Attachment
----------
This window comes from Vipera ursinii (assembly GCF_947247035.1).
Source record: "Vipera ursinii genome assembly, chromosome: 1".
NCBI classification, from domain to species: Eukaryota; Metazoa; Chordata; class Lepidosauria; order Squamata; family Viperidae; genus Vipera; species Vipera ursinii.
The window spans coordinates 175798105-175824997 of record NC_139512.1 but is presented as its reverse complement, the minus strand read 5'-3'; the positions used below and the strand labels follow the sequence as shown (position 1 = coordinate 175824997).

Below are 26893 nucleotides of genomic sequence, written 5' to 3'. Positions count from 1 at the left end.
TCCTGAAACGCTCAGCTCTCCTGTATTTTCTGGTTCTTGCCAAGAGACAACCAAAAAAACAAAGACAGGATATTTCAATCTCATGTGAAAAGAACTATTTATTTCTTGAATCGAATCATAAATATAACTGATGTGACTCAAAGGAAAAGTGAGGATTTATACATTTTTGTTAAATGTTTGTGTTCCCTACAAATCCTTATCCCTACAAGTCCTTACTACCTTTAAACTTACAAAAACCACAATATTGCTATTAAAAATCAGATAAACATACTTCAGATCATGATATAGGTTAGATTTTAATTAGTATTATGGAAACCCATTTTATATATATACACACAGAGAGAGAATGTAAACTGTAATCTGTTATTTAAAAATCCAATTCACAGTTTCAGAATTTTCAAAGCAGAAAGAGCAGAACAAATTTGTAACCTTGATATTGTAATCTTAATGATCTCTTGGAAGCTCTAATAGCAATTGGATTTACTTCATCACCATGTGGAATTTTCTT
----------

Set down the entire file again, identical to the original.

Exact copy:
This window comes from Vipera ursinii (assembly GCF_947247035.1).
Source record: "Vipera ursinii genome assembly, chromosome: 1".
NCBI classification, from domain to species: Eukaryota; Metazoa; Chordata; class Lepidosauria; order Squamata; family Viperidae; genus Vipera; species Vipera ursinii.
The window spans coordinates 175798105-175824997 of record NC_139512.1 but is presented as its reverse complement, the minus strand read 5'-3'; the positions used below and the strand labels follow the sequence as shown (position 1 = coordinate 175824997).

Below are 26893 nucleotides of genomic sequence, written 5' to 3'. Positions count from 1 at the left end.
TCCTGAAACGCTCAGCTCTCCTGTATTTTCTGGTTCTTGCCAAGAGACAACCAAAAAAACAAAGACAGGATATTTCAATCTCATGTGAAAAGAACTATTTATTTCTTGAATCGAATCATAAATATAACTGATGTGACTCAAAGGAAAAGTGAGGATTTATACATTTTTGTTAAATGTTTGTGTTCCCTACAAATCCTTATCCCTACAAGTCCTTACTACCTTTAAACTTACAAAAACCACAATATTGCTATTAAAAATCAGATAAACATACTTCAGATCATGATATAGGTTAGATTTTAATTAGTATTATGGAAACCCATTTTATATATATACACACAGAGAGAGAATGTAAACTGTAATCTGTTATTTAAAAATCCAATTCACAGTTTCAGAATTTTCAAAGCAGAAAGAGCAGAACAAATTTGTAACCTTGATATTGTAATCTTAATGATCTCTTGGAAGCTCTAATAGCAATTGGATTTACTTCATCACCATGTGGAATTTTCTT